“I read that book a long time ago, and I don’t remember Rick ever suggesting that we should not try to overcome our sins. If that is so, why read into this quote what he did not mean to say? The way I read this is, if I have irreparably crooked teeth, or freckles, or shortness, or difficulties understanding certain subjects, or illness, or disability, or poor eyesight, or hearing loss, or any other number of genetic problems, it would be extremely prideful of me to be angry with God and very disrespectful to argue with Him for how He made me. Also, coveting the abilities God has given to others instead of appreciating and using the abilities that He has given me to serve Him would be another way to be the clay arguing with the potter.” — Ruth, in the comments of this post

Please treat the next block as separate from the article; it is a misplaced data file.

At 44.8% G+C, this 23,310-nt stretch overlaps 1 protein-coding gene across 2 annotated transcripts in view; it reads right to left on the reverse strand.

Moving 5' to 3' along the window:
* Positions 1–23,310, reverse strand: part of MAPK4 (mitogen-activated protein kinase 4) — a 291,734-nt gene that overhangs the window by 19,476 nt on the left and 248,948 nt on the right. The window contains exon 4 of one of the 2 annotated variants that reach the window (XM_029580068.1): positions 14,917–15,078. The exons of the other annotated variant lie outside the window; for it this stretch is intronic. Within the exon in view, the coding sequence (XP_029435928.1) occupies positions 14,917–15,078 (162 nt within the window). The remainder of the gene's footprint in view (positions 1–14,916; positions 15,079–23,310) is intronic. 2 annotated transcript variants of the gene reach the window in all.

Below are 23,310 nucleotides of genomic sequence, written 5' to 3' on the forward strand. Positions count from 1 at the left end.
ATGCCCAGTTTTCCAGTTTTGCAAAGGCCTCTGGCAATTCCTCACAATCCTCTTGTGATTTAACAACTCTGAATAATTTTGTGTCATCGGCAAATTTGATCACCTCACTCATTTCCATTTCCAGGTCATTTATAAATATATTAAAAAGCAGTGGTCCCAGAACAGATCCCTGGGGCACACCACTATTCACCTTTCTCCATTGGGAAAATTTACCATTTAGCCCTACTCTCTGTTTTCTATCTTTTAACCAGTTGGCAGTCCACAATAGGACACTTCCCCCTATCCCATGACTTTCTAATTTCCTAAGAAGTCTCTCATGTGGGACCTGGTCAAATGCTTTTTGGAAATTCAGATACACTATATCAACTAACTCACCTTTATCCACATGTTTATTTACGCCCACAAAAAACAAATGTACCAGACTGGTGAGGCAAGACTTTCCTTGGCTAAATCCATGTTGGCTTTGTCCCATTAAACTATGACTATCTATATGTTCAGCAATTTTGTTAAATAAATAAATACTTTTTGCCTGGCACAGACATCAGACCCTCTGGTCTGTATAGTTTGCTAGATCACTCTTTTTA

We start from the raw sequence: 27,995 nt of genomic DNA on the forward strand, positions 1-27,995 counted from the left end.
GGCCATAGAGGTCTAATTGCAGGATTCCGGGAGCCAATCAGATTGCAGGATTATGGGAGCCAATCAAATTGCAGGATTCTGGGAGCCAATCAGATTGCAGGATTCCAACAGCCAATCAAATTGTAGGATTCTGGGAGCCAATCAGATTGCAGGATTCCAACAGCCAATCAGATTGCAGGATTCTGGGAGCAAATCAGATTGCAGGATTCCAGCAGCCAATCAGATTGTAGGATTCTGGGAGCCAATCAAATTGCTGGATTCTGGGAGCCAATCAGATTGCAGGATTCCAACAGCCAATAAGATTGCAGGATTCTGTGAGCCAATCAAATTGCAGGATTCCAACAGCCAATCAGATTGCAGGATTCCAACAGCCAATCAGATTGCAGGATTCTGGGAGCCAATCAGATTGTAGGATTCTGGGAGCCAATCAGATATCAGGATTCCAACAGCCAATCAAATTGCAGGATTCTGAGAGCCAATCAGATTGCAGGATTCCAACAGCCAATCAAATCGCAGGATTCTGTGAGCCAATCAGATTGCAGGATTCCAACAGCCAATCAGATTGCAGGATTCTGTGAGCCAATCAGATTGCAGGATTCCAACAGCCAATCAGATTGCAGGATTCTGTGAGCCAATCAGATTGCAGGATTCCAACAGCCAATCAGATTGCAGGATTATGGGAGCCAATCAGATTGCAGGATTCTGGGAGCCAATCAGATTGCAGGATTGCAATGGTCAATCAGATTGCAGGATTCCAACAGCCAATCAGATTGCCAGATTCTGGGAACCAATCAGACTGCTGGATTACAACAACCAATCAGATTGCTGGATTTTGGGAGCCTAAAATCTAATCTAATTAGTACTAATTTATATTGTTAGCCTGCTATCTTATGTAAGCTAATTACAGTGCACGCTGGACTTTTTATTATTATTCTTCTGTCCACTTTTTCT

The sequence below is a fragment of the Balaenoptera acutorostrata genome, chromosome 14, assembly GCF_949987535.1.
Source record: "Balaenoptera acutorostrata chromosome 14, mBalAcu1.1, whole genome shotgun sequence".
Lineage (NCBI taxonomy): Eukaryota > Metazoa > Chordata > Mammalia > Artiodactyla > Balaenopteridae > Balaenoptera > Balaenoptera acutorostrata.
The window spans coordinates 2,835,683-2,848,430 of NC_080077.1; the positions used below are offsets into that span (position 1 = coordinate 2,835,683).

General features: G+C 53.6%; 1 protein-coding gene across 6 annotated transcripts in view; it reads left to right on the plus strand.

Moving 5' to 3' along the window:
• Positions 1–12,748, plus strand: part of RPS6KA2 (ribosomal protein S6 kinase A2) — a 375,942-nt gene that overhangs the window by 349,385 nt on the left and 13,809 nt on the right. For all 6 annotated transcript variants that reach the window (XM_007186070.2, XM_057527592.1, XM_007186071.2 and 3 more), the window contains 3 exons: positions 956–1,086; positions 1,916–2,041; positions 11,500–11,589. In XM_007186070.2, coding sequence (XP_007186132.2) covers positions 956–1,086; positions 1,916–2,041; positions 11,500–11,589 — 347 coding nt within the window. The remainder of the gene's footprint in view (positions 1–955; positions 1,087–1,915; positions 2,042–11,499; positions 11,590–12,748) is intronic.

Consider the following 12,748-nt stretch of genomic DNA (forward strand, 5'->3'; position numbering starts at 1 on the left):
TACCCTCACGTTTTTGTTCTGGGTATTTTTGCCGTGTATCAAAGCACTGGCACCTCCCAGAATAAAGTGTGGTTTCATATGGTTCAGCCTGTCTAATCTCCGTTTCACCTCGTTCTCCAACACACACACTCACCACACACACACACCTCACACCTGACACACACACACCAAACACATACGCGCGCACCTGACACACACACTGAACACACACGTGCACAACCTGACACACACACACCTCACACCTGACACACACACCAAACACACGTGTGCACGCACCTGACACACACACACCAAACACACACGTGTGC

**Clarification – I realize this is needed after Ruth’s comment. 🙂 When I was a teen, I used the excuse that God must have wanted me this way (depressed, gothic, must want to suffer emotionally) when I was younger because He didn’t take away the pain and didn’t seem to care if I was on the darker side. (I thought if He didn’t like it, He would stop me. He IS God after all.) So that’s why I was so harsh on this point of rejecting parts of yourself. If I had read this when I was younger without a little clarification, I would have used it as a “well look He made me like this so there is no point in changing.” If Rick is speaking about disabilities, physical challenges, illnesses or things like that, then I can agree with this. I think my personal struggles clouded my thoughts and I added meaning into it that Rick didn’t mean. After much consideration, I really don’t think the intention was that it’s okay not to give up sin. I just want to be careful that anyone who was of the same mindset I was doesn’t take what he said here as an excuse.